Shockwaves from the fire that killed more than 40 horses at a high-end stable in Puslinch will reverberate across Ontario’s horse racing industry, people affected by the fire said Tuesday.

Fire crews were called to the Classy Lane Stables Training Centre on Concession 1 in Puslinch late Monday night.

Before long, about 50 firefighters were on scene – including crews from Hamilton, Cambridge, Guelph and Guelph-Eramosa.

“From a couple of kilometres away, they could see the flames and the smoke,” Jason Benn, Puslinch’s chief fire prevention officer, told CTV News.

By daybreak, the toll of the fire was apparent – 43 of the 220 or so horses housed at the property were killed, in the costliest fire in the history of Puslinch Township.

The barn they were in will need to be demolished.

Jamie Millier, who owns Classy Lane Stables and flew home from a Florida vacation once he learned of the fire, called the loss “devastating” – particularly as the barn had undergone an electrical assessment just months earlier.

“I honestly thought I was going to have another heart attack,” he said of his reaction to hearing the news.

“You just don’t expect this to happen to a building that’s 13 years old.”

Ben Wallace is a horse owner and trainer. He trained 17 of the horses killed in the fire, and owned parts of 12.

He was notified of the fire not long after it was discovered, and arrived at the stable before midnight.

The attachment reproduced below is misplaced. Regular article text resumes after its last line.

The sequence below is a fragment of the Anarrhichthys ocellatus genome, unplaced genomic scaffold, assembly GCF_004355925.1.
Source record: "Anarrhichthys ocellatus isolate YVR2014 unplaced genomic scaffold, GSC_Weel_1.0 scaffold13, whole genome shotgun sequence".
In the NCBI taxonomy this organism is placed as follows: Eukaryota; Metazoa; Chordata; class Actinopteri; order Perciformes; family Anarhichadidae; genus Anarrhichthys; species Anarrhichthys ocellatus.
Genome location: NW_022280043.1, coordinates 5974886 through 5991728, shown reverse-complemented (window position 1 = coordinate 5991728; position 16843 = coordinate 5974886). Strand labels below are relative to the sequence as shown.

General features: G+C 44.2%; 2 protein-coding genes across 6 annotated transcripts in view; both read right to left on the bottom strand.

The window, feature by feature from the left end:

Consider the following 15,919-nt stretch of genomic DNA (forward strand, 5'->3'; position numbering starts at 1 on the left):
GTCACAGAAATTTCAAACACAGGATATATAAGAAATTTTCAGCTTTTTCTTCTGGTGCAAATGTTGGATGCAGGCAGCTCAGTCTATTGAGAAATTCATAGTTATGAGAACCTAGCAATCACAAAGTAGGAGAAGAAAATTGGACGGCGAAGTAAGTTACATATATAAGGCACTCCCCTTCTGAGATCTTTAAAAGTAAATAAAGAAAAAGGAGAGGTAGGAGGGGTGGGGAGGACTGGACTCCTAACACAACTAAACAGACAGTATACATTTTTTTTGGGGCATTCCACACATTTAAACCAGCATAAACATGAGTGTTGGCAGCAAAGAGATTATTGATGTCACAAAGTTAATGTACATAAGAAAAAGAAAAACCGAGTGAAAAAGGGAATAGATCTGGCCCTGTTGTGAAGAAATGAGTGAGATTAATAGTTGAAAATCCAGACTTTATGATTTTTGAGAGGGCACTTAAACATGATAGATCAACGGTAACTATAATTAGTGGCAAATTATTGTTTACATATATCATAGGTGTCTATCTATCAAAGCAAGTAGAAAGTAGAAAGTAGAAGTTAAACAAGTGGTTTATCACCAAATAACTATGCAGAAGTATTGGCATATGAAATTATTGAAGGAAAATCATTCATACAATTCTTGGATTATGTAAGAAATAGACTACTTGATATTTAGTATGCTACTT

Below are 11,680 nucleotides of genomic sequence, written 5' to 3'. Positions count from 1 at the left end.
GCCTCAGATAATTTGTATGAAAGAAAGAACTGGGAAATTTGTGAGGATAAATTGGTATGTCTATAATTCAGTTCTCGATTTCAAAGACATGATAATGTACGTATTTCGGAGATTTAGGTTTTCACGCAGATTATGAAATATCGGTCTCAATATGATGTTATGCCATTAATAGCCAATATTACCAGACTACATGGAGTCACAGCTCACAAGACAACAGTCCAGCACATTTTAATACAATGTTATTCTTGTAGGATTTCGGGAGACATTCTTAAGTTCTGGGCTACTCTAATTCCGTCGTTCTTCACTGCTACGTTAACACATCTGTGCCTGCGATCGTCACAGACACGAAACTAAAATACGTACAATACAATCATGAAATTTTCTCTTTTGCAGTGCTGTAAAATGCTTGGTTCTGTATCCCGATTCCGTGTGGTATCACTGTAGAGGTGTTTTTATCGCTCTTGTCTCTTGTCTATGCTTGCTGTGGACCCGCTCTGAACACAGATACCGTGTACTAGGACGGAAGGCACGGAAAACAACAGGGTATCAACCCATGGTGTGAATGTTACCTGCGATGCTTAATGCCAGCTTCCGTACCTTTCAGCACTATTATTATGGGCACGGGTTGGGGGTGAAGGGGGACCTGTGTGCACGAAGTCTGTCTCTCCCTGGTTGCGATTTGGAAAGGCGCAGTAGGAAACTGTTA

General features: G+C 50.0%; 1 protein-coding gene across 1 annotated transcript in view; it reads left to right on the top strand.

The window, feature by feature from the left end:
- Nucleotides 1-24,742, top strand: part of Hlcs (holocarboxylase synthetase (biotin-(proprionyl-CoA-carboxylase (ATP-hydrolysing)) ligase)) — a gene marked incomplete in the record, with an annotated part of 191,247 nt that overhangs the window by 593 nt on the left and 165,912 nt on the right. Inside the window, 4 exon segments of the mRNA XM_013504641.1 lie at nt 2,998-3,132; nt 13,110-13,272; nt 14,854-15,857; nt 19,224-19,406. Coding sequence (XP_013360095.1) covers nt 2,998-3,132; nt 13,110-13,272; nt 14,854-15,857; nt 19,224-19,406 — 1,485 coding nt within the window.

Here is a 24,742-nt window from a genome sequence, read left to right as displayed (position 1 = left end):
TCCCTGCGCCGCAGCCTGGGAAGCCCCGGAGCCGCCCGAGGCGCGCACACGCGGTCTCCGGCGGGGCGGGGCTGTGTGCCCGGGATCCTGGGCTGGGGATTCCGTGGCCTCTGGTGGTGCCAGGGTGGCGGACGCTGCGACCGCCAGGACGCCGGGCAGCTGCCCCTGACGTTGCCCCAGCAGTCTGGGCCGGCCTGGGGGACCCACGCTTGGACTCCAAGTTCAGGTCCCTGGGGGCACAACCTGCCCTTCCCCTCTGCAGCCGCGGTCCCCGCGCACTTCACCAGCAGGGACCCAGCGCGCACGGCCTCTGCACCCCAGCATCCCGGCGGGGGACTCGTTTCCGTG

“There was absolutely no opportunity (to) save anything,” he told CTV News.

“The smoke was so dense that there was no shot at going in.”

Wallace said that in addition to the financial hit to the owners of the horses, their caretakers could find themselves out of jobs.

“You don’t lose that many at one time and not feel the effects,” he said.

The barn contained steel siding, cement floors, and rubber mats in the horse stalls, as well as an electric heating system. It did not have a sprinkler system.

Wallace described it as a “state-of-the-art” facility, while Miller said it was difficult for him to understand how flames could consume it as quickly as they did.

Many of the horses housed at Classy Lane race at tracks like Mohawk, Woodbine and Flamboro Downs.

“It drew some of the best horses in Canada, and some of the best horses in the world,” Wallace said.

One of his horses in the barn was Apprentice Hanover, who had won 15 races and passed the $1-million earnings mark in his last race.

He also lost all of his trophies and ribbons, which he kept in an office inside the barn.

Speaking to reporters, Flamboro Downs general manager John Stolte said the fire would have a “devastating” effect on the entire industry.

“Ben Wallace has an exceptional amount of top calibre horses,” he said.

“To have this happen is again a reminder of how delicate things are.”

Several crowdfunding campaigns have been set up for those wishing to contribute to those affected by the fire. Many, like Wallace, did not have the majority of their horses insured because of the high cost.

The cause of the fire remains under investigation by the Office of the Fire Marshal.

While the barn where the fire occurred will need to be demolished, firefighters were able to save other structures on the property.

Preliminary damage estimates are pegged between $4 million and $6 million.

With files from CTV Toronto